2012 ABCs of School Choice
This handbook profiles the nation’s 34 school choice programs, outlining rules and regulations, statistical trends, and legal developments for each. The 2012 ABCs of School Choice updates an annual publication from the Friedman Foundation for Educational Choice. It offers quick and simple stats on every voucher, education savings account, and tax credit and deduction program in the nation. The book includes an illustrated digest of statistics, reports on public opinion polls, and a list of resources and contacts for school choice advocates in every state. Nineteen school choice programs were enacted or expanded in 2011.

Suburban School Districts Falling Behind
Although wealthier suburbanites move away from cities often precisely for what they think are better schools, these schools are actually academically mediocre at best when compared with the schools of other developed nations, writes Jay Greene, a researcher and professor of education reform at the University of Arkansas. This means education reform is not just for obviously awful urban schools, but needed across the country. Middle-income Americans need to start paying attention and press for change, Green writes.

When the Best Is Mediocre
What everyone knows about schools is wrong: Even the most elite suburban districts often produce mediocre results when compared with those of our international peers, conclude researchers Josh McGee and Jay Greene in a study published by Education Next. The best U.S. school districts may look excellent alongside large urban districts, a comparison state accountability systems encourage, but that measure provides false comfort. U.S. students are increasingly competing with students in other countries for economic opportunities, and a meaningful assessment of student achievement requires a global, not local, comparison. That comparison, which the two provide, results in bad news for the entire U.S. school system.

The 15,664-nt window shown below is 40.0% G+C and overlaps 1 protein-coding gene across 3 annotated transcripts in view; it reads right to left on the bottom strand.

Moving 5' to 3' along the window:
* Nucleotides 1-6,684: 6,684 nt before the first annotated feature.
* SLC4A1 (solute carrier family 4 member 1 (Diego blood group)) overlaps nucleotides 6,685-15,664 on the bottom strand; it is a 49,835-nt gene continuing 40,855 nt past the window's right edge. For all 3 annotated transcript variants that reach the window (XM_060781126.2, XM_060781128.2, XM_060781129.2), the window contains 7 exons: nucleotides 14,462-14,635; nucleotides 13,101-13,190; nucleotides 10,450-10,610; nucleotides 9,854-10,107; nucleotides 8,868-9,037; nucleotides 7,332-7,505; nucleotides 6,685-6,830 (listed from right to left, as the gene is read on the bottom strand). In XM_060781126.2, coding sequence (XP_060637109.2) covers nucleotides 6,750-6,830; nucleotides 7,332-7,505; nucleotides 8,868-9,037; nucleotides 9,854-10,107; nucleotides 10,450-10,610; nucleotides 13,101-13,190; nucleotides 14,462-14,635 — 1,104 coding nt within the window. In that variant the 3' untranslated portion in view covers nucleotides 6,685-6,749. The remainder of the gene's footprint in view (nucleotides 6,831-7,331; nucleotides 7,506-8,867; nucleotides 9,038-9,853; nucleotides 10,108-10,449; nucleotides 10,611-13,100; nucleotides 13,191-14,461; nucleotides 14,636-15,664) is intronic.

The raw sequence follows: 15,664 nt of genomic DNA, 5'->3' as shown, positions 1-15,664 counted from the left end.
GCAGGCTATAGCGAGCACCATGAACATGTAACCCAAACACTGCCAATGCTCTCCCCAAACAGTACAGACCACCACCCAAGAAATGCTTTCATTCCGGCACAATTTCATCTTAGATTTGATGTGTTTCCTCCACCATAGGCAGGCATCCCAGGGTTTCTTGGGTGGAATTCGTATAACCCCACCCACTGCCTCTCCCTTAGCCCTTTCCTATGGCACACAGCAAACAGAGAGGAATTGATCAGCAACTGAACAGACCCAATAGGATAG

There Are No Unmotivated Parents
Parents are just beginning to realize they must be well-informed decision makers with real power to shape education for their children, writes RiShawn Biddle on Dropout Nation. When given the opportunity and information to help make a good decision, parents make excellent education choices for their children. Claims that parents are unmotivated and uninvolved are myths perpetuated by the nation’s bureaucratic school system, he says. Parents with power and responsibility use them well.

Annual Privatization Report 2011: Education
The U.S. education system is transitioning from funding institutions to funding students, concludes Lisa Snell in a Reason Foundation report. The nation is moving away from a system funded by local resources and driven by residential assignment to a system where funding is driven by parental choice and student enrollment. In 2011, 15 states offered a total of 26 school voucher and tax credit programs with close to $1 billion in school funding following students to schools. More than 2 million students are enrolled in charter schools, and more than 100 cities have a charter school market share of 10 percent or more.


Nothing in this Research & Commentary is intended to influence the passage of legislation, and it does not necessarily represent the views of The Heartland Institute. For further information on this and other topics, visit the School Reform News Web site at, The Heartland Institute’s Web site at, and PolicyBot, Heartland’s free online research database, at

If you have any questions about this issue or The Heartland Institute, contact Heartland education policy research fellow Joy Pullmann, at 312/377-4000 or [email protected].